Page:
The Chaotic Quietness of ‘The Dead Don’t Die’

In The Dead Don’t Die, there is an imminent danger that repeats itself throughout the movie. “This is going to end badly”, says Officer Ronnie Peterson (Adam Driver) to his colleagues. The dark and mysterious allure of Jim Jarmusch’s satirical zombie horror film reveals a world that deals with an environmental crisis that is not explained properly, but it does not matter because the dead are rising. A master of idiosyncratic, dry humour comedies, Jarmusch stays within the comedy genre and with The Dead Don’t Die, he challenges himself to bring the same deadpan humour with characters that are hilarious in their way. 

Set in a small town where nothing happens, Centreville, Police Chief Cliff Robertson (Bill Murray) and Officer Peterson patrol the streets, as they are contemplating on whether to buy coffee and doughnuts before heading home. Strange things start happening when Cliff notices there’s still daylight after 8 pm, when Ronnie’s cell phone and watch stop working, pets behave strangely, and when the dead start rising from the grave. These unusual phenomena happened because greedy energy companies had spun the Earth’s axis with polar fracking. The reason for the zombie apocalypse is not explained thoroughly, but the death of two diner employees at the hands of two coffee-obsessed zombies shakes the townspeople. When Ronnie suggests that this may be the work of zombies, Cliff is in disbelief. Later that evening, Ronnie teaches Cliff how to kill zombies, and buys supplies to protect themselves at the station. Other townspeople such as Zelda Winston (Tilda Swinton), who recently bought the funeral home, beheads the reanimated corpses with her sword and Hermit Bob (Tom Waits) spies on them from a distance and observes the zombie apocalypse.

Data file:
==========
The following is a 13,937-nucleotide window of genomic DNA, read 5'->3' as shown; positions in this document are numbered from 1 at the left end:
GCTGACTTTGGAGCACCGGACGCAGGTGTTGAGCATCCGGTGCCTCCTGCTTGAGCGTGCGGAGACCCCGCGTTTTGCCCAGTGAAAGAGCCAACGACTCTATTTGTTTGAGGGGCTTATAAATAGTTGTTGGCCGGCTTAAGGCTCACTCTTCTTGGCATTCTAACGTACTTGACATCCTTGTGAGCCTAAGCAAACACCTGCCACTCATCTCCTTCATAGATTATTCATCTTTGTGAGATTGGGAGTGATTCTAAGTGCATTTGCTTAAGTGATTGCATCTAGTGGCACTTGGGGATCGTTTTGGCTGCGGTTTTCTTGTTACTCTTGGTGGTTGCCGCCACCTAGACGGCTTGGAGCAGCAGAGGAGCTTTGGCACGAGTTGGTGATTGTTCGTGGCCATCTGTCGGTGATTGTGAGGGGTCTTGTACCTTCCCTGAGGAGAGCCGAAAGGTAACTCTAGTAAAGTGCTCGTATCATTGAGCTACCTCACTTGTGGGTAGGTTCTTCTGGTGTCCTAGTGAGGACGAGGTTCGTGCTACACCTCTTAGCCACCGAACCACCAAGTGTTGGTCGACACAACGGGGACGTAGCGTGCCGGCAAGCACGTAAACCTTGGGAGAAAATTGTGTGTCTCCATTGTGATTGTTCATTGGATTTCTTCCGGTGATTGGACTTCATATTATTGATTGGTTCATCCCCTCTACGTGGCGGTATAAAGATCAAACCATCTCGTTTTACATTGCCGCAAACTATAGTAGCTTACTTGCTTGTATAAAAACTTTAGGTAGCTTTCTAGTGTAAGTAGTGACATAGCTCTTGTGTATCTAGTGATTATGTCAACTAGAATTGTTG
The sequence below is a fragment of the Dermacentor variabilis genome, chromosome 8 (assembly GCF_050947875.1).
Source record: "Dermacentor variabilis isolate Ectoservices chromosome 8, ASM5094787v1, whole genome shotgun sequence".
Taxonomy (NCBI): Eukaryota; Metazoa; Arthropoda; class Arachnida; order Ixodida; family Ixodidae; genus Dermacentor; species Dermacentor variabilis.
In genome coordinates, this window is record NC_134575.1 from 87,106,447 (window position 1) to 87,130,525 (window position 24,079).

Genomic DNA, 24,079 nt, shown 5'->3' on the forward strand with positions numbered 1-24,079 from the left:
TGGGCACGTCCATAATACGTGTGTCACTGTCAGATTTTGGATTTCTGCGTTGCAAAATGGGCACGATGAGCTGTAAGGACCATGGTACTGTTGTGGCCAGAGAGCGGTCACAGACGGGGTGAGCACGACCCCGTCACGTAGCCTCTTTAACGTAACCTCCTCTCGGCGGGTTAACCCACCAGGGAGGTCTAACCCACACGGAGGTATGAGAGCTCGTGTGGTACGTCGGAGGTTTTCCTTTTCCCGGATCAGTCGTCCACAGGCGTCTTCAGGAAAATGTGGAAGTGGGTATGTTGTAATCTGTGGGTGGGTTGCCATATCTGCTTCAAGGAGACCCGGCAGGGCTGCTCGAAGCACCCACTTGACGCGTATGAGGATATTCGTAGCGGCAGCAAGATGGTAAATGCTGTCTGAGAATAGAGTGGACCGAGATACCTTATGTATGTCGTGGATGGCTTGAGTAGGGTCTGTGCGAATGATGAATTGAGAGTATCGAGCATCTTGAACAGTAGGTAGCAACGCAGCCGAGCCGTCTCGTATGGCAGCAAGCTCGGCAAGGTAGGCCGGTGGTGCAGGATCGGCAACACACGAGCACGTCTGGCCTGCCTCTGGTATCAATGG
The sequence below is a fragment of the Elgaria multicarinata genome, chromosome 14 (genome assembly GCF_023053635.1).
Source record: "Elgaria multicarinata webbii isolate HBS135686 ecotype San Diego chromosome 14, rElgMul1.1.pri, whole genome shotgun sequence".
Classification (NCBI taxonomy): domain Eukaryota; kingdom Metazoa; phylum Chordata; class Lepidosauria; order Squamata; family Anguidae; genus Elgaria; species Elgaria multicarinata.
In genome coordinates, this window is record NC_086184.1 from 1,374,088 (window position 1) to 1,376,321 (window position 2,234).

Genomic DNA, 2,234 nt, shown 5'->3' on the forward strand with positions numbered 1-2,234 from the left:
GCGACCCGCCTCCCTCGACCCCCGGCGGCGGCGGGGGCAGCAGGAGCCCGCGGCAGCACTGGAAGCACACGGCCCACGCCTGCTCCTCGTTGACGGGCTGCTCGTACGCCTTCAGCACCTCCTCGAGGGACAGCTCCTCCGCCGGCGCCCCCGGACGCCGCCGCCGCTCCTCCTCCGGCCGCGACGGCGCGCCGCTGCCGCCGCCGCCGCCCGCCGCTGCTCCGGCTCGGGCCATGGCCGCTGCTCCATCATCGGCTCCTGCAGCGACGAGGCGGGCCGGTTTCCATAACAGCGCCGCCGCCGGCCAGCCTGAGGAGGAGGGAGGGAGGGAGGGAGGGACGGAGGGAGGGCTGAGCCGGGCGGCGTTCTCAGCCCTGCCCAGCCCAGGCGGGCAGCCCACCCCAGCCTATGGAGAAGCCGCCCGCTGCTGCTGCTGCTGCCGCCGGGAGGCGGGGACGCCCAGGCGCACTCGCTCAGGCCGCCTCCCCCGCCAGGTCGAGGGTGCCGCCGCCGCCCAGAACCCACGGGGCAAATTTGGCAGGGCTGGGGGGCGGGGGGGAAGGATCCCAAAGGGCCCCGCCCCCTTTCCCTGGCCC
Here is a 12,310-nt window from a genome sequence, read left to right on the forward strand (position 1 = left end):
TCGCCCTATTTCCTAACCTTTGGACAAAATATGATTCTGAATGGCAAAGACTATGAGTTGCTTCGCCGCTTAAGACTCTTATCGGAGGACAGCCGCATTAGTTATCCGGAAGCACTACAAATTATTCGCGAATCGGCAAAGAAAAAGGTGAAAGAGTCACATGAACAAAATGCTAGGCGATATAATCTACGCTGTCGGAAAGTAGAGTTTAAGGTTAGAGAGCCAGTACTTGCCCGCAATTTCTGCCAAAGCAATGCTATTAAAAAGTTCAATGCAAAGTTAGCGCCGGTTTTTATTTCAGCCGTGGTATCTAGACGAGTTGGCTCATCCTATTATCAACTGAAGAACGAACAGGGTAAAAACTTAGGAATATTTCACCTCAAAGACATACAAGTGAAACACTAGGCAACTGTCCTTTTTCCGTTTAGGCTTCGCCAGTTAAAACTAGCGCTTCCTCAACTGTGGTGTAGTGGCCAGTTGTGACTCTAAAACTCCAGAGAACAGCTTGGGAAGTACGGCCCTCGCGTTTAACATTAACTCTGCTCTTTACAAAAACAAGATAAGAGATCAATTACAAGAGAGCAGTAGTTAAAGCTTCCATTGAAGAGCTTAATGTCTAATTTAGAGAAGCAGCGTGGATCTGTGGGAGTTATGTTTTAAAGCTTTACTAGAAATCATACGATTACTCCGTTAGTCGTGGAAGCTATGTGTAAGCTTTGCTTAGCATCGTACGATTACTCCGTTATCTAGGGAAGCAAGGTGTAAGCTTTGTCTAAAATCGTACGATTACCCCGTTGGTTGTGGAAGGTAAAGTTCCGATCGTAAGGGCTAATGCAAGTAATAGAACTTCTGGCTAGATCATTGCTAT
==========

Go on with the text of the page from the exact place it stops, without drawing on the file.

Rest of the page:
The Dead Don’t Die is not the chaotic and adventurous zombie movies that are presented in the genre. There is a chaotic calmness that lingers on the surface of the movie that is filled with dry gags of the gradual slaughter of the citizens of Centreville. When Cliff, Ronnie and Officer Mindy Morrison (Chloë Sevigny) arrive at the diner to inspect the murder by the undead, each of the characters asks whether the assault was committed by “a wild animal”, followed by “several wild animals”. This dialogue is repeated within the three characters, and that is how the movie deals with the running humour. Sometimes, The Dead Don’t Die seems as though it’s a movie within a movie. Throughout the film, Ronnie implores that things are going to end badly, hinting at the obvious ending of the movie.  At the beginning of the film, as Cliff and Ronnie are heading to the station, the song “The Dead Don’t Die” by Sturgill Simpson plays on the radio and Ronnie says, “It’s the theme song”. This song also happens to play throughout the film. Towards the end of the movie, Cliff notes that Ronnie’s calmness and asks how he knows that everything is going to end badly. When Ronnie reveals that the director Jim had given him the whole script of the movie, Cliff gets frustrated that he was only given the scripts for their scenes together. At the moment, when the fourth wall is broken, it’s clear that the movie wants to prove a point. This is not the first time the fourth wall had been broken. Bobby Wiggins (Caleb Landry Jones), who owns the gas station/comic book store, knows how to survive the zombie apocalypse and tries to help Hank (Danny Glover) to survive it. Everybody in Centreville is destined to die, according to Jarmusch, but Zelda and Hermit Bob are the only people that survive it.